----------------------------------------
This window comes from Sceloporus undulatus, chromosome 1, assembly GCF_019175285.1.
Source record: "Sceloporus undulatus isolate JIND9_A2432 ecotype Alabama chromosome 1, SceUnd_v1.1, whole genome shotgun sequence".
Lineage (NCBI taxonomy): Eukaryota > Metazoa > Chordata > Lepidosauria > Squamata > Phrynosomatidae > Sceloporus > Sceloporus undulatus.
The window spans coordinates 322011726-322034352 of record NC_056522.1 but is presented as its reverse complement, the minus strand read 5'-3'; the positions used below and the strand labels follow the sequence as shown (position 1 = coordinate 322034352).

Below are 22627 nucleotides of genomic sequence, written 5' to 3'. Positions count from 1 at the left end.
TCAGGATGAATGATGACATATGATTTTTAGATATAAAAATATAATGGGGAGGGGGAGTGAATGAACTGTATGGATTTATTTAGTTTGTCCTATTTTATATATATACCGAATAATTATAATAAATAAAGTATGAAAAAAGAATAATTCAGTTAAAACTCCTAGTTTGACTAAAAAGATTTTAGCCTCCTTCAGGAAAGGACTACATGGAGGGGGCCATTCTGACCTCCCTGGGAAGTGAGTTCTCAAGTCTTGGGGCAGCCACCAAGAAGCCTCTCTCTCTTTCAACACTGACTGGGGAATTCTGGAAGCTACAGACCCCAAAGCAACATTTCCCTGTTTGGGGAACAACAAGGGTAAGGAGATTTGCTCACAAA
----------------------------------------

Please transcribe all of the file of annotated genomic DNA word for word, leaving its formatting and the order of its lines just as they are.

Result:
This window comes from Sceloporus undulatus, chromosome 1, assembly GCF_019175285.1.
Source record: "Sceloporus undulatus isolate JIND9_A2432 ecotype Alabama chromosome 1, SceUnd_v1.1, whole genome shotgun sequence".
Lineage (NCBI taxonomy): Eukaryota > Metazoa > Chordata > Lepidosauria > Squamata > Phrynosomatidae > Sceloporus > Sceloporus undulatus.
The window spans coordinates 322011726-322034352 of record NC_056522.1 but is presented as its reverse complement, the minus strand read 5'-3'; the positions used below and the strand labels follow the sequence as shown (position 1 = coordinate 322034352).

Below are 22627 nucleotides of genomic sequence, written 5' to 3'. Positions count from 1 at the left end.
TCAGGATGAATGATGACATATGATTTTTAGATATAAAAATATAATGGGGAGGGGGAGTGAATGAACTGTATGGATTTATTTAGTTTGTCCTATTTTATATATATACCGAATAATTATAATAAATAAAGTATGAAAAAAGAATAATTCAGTTAAAACTCCTAGTTTGACTAAAAAGATTTTAGCCTCCTTCAGGAAAGGACTACATGGAGGGGGCCATTCTGACCTCCCTGGGAAGTGAGTTCTCAAGTCTTGGGGCAGCCACCAAGAAGCCTCTCTCTCTTTCAACACTGACTGGGGAATTCTGGAAGCTACAGACCCCAAAGCAACATTTCCCTGTTTGGGGAACAACAAGGGTAAGGAGATTTGCTCACAAA